6. It might not be allergies

The anatomy of nasal passages and sinuses change with age as well, resulting in more mucus production. This can lead to a watery, runny nose — but it’s not allergies, notes Rubin. “That’s not an allergic process, it’s a nonallergic process, and so it’s treated differently.” Nonallergic rhinitis is due to other triggers that can cause other forms of inflammation such as pollutants, fragrances, tobacco smoke and changes in weather. Nasal passages can become more prone to producing mucus with age and the immune system functions differently over time, so rhinitis can occur without being due to allergic triggers.


7. It could be a cold

Allergies and viral infections such as the common cold, the flu or COVID-19 share symptoms — including respiratory issues, fatigue and general malaise — so you may wonder which you’re suffering from. Fever, says Louisias, is the main differentiator: “If you have chills or your temperature is elevated, that’s not allergies.” Body aches are more commonly a sign of infection. Viral illness also won’t improve when you take an antihistamine. Studies also find allergic inflammation can make people susceptible to viral illness, so treating your seasonal allergies could protect you from sickness.


8. It’s probably not a food allergy

“A lot of people think that things like milk may worsen allergies … and that may be true, we just don’t have a lot of good, hard evidence to say that that’s definitely true,” Rubin says. However, “we do know that hot and spicy foods typically make people’s noses run — it’s something called gustatory rhinitis,” Rubin says. This response is a type of nonallergic rhinitis, where your nose gets inflammation but not because of an allergy and with no obvious cause. If it’s really bothersome, talk to your doctor about medication to treat it, Rubin adds. “Our relationship with food is quite complicated. I think a lot of people blame food for a lot of things, when that may not be something that we can actually prove. There’s so many of these bogus food sensitivity tests that are out there that don’t really give any clinical benefit for people. And they just are expensive and potentially harmful.”


9. Allergies can be genetic

“In families where one parent has allergies, typically their kids are at higher risk of developing allergies,” Rubin says. “A lot of these processes are multifactorial, when it comes in and this is true of pretty much most chronic diseases. If you have some genetic predisposition, and an environmental exposure, then the disease manifests.”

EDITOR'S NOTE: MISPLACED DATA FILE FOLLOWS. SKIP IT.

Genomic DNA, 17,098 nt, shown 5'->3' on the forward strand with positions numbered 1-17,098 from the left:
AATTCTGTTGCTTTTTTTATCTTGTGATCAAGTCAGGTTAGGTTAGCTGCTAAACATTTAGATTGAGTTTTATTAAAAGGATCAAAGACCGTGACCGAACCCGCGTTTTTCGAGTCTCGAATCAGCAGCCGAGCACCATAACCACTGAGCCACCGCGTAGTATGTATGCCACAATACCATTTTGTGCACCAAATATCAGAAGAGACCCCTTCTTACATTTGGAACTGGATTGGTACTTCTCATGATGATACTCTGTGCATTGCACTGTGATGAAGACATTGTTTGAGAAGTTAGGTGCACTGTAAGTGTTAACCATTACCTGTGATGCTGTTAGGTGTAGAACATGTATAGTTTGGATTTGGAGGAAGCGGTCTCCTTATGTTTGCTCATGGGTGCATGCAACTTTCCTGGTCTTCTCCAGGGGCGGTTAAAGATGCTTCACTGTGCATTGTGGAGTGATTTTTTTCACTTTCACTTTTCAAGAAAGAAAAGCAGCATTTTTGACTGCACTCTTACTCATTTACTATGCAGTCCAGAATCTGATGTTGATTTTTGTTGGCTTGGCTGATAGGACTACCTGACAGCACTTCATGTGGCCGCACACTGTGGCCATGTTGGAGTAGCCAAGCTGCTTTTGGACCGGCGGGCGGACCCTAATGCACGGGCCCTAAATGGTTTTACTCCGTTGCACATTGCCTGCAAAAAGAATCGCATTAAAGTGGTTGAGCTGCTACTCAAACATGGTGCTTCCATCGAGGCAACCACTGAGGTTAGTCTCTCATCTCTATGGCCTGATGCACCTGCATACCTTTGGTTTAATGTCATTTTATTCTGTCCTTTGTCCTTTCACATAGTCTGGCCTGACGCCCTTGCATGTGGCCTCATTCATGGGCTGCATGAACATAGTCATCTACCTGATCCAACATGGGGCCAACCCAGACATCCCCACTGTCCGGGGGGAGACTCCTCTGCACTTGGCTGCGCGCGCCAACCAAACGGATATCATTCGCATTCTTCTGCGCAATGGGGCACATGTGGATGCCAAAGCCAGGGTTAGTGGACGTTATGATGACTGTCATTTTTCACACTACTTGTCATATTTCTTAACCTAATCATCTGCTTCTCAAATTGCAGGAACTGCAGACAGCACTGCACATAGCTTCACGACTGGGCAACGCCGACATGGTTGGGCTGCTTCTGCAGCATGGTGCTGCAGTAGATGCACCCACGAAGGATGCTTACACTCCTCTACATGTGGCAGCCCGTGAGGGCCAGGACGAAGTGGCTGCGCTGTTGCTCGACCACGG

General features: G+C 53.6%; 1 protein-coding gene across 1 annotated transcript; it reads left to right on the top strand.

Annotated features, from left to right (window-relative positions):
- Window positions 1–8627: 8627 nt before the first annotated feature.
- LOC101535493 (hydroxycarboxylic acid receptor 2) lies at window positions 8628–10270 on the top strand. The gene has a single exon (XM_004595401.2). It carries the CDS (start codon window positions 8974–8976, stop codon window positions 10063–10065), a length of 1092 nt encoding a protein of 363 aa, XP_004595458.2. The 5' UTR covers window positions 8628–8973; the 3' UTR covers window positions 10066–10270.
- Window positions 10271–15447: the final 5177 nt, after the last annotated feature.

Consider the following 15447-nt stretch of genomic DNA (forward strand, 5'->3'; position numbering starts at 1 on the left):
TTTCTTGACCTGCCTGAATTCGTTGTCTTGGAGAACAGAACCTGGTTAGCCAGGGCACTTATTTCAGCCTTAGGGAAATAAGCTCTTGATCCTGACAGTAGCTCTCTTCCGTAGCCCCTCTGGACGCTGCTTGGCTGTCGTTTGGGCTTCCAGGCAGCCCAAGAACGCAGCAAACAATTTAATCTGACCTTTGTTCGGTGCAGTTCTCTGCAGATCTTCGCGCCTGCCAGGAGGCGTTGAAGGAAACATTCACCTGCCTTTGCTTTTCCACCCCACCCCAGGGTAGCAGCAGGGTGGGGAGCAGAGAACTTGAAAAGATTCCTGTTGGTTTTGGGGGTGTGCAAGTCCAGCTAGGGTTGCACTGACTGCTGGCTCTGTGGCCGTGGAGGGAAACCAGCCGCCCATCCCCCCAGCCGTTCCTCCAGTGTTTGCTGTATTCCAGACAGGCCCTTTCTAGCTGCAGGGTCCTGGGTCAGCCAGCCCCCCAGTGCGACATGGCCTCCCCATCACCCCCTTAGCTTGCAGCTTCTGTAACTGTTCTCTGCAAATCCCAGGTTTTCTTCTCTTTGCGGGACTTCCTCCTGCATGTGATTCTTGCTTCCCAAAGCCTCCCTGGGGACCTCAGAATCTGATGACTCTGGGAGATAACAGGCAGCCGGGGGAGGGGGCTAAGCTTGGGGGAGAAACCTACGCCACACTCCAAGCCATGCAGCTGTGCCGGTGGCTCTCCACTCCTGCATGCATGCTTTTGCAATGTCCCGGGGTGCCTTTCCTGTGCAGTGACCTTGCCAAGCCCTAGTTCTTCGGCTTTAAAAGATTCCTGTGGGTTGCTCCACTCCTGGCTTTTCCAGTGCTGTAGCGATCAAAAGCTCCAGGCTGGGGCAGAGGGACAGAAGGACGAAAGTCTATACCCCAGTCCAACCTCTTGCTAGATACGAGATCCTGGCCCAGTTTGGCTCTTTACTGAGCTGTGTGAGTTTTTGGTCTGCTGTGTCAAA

10. Don’t blame the city planners

Male trees have long been preferred for planting because they have no seeds or pods to drop. While this results in less cleanup and yard work, the trees do produce pollen, leading some on social media to call out city planners. “You may have heard a lot of people talk on social media about this idea of botanical sexism — where a lot of major cities planted male trees because they didn’t want to deal with the fruit that was going on the streets,” Rubin says. This, many noted in their posts, was why the pollen count was so high in your neighborhood. But that’s not the whole picture. “There’s a lot more pollen now in general, but to say that that’s directly because of that is a little bit misleading. It’s not the only reason why people are having worsened allergies,” Rubin says, noting it’s only partially true.


11. Pollen can travel far

“A lot of people think, ‘Oh, do I need to cut down the tree that’s by my house to help with my allergies?’ [But] that doesn’t really help for the vast majority of people, because the pollen grains blow all over the place,” Rubin notes. Pollen grains could be miles away, and in some cases even 100 miles away, he says. So removing one tree from your backyard won’t help at all. 


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12. Higher risk of infections

Treating allergies isn’t just for comfort. People with seasonal allergies are at a higher risk for sinusitis, a bacterial infection that can occur due to stagnant mucus, notes Rubin: “If you have enough swelling [in your nasal passage], then secretions can become stagnant and allow for viruses and bacteria to thrive, leading to sinus infections.” Additionally, allergies are a known trigger for asthma flares in people who have it, and allergies can also cause asthma symptoms in people who may not have generalized asthma. If you experience shortness of breath, wheezing or severe cough, talk to a doctor about treating asthma along with your allergy symptoms.